A Blog For Those Affected By Environmental And Invisible Illnesses Written By Fellow Survivors
What Causes Tinnitus?
Tinnitus, commonly referred to as ringing in your ears, is a common audiology problem that affects approximately 15-20% of people. The Mayo Clinic explains this is not a condition on its own but is a symptom of something else going on in the body.
To understand tinnitus, it is good to understand the full range of symptoms. This is not just a ringing sound with no apparent source. Rather, it can be a ringing, buzzing, roaring, hissing, clicking or humming sound. It can be high pitched or a low tone. The key is that it is not associated with something in the environment generating the noise.
There are two types of tinnitus, subjective and objective. Only the person suffering from the condition can hear subjective tinnitus. This is the most common form. Objective means the audiologist or doctor of audiology is able to hear the sound during an exam. Finally, keep in mind that it may affect either both ears or just one. What you experience will depend on the underlying cause.
The Many Causes of Tinnitus
Being tinnitus is a symptom of something else going on, what are the possible root causes? There is a litany of possibilities, from simple environmental factors to more advanced medical conditions. Here is some of what we know.
Acute loud noises, like a crash, an explosion or even a loud concert can lead to acute tinnitus. This usually lasts only a short time, and rarely recurs without exposure to another environment influence. Sudden changes in barometric pressure, including those caused by severe weather or rapid changes in elevation like during a flight, can also lead to acute cases.
Hearing loss can lead to this phantom sound in your ears. This can be hearing loss due to exposure to loud sounds like heavy machinery. Listening to loud music on a headset for long periods can also damage your hearing. The Mayo Clinic suggests that some hearing loss is normal for those over 60 years old as well. Regardless of the cause of hearing loss, tinnitus can be a byproduct.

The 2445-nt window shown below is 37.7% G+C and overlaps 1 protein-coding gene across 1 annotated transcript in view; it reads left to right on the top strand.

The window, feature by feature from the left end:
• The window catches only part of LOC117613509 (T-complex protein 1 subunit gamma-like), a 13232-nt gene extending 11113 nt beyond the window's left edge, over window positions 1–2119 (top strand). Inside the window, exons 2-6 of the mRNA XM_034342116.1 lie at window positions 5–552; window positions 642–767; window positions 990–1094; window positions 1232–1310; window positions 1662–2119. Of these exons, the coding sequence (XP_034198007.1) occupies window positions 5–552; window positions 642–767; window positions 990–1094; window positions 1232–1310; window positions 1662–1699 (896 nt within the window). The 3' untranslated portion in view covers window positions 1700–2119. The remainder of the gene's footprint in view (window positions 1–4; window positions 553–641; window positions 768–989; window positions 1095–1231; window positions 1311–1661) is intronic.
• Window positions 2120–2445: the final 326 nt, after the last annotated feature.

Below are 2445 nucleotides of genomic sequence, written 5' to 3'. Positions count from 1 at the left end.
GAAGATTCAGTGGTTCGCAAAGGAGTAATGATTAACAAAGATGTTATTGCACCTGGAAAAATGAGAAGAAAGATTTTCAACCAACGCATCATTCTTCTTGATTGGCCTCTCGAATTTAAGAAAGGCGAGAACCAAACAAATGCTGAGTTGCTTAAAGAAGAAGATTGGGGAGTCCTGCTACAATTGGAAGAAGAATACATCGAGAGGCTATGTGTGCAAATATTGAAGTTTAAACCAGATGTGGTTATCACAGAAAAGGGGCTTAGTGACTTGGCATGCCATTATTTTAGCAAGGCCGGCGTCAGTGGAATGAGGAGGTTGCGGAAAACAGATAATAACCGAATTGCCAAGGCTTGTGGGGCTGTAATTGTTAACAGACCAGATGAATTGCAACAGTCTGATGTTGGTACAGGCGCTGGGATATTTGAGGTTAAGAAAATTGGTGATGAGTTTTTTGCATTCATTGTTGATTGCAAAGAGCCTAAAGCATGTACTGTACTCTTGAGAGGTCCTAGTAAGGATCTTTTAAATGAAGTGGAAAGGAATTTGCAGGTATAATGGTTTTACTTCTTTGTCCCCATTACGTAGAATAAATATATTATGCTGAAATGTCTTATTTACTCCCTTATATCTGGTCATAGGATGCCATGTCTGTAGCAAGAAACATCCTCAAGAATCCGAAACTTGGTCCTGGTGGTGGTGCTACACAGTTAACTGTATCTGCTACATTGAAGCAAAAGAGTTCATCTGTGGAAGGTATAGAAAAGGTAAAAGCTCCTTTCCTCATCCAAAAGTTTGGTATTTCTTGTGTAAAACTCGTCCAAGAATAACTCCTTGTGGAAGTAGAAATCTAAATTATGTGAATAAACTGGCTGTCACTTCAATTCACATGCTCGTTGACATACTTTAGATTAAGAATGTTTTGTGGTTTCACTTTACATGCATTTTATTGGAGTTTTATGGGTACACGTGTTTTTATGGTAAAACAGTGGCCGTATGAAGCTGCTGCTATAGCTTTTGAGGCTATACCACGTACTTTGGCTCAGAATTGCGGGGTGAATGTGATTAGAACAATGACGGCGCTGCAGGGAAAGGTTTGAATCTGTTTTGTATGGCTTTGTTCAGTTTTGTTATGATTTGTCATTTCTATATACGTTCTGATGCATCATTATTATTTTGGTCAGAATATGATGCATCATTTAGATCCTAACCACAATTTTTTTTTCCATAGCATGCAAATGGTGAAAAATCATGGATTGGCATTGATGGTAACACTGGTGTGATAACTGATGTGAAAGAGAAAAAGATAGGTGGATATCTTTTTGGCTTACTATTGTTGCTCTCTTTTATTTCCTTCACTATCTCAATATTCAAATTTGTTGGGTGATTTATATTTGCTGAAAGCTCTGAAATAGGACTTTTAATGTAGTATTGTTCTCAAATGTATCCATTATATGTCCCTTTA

Structural Auditory Problems
These problems can be as simple as earwax, which inhibits not only the flow of soundwaves to the ear canal but also proper airflow out of the ear. Changes to the ear bone, usually a thickening of the bone, can also lead to this. Abnormal bone growth typically causes this thickening. Finally, problems with the Eustachian tube can be to blame. This tube regulates the pressure in your middle ear to that of the air outside the body. The dysfunction of this tube leads to unbalanced pressure and phantom sounds.
Some Medical Conditions
- Ear and sinus infections
- TMJ, also known as lockjaw
- Meniere’s Disease
- Acoustic Neuroma, a noncancerous tumor on the cranial nerve running from the brain to your inner ear
- Tumors in the head or neck
- Cardiovascular diseases like hypertension, atherosclerosis, turbulent blood flow and capillary malformation
- Closed head injuries
- Trauma or injuries to the neck
- Hypothyroidism and hyperthyroidism
- Lyme disease
- Dental infections
According to Harvard Medical School, some medications can cause and worsen tinnitus. The medications can be both over the counter or prescriptive and include:
- Ibuprofen and other NSAIDs
- Some antibiotics like ciprofloxacin, doxycycline, gentamicin, erythromycin, tetracycline, tobramycin, and vancomycin
- Antimalarial drugs
- Some anticonvulsants including carbamazepine and valproic acid
- Some cancer drugs like cisplatin and vincristine
- Intravenous loop diuretics like bumetanide, furosemide, and torsemide
- Tricyclic antidepressants like amitriptyline, clomipramine, and imipramine
Consult with your physician before discontinuing the use of any medications prescribed for you. Inform them if you think something you are taking is causing tinnitus.
What You Can Do to Manage Tinnitus
The first thing to do if you are experiencing tinnitus symptoms is to seek the advice of a qualified medical professional, like a board-certified audiologist. This person will help you identify the underlying cause. In the meantime, look at what may have changed preceding your symptoms. Did you recently start a new medication, or have had extended use of an over the counter medication?
Sometimes making a small change in one of these areas will alleviate your symptoms. If not, keep a journal of when you experience the phantom sounds, and what you were doing when they started. This can be extremely helpful for your doctor to help identify what is happening. Seek medical attention immediately if you experience symptoms strong enough to debilitate you. This can be signs of something more serious requiring emergency intervention.
Remember, your body gives you signs when something is wrong. Tinnitus is one of those signs and you should not ignore it. Work to find the underlying cause and treat it so you can continue enjoying life.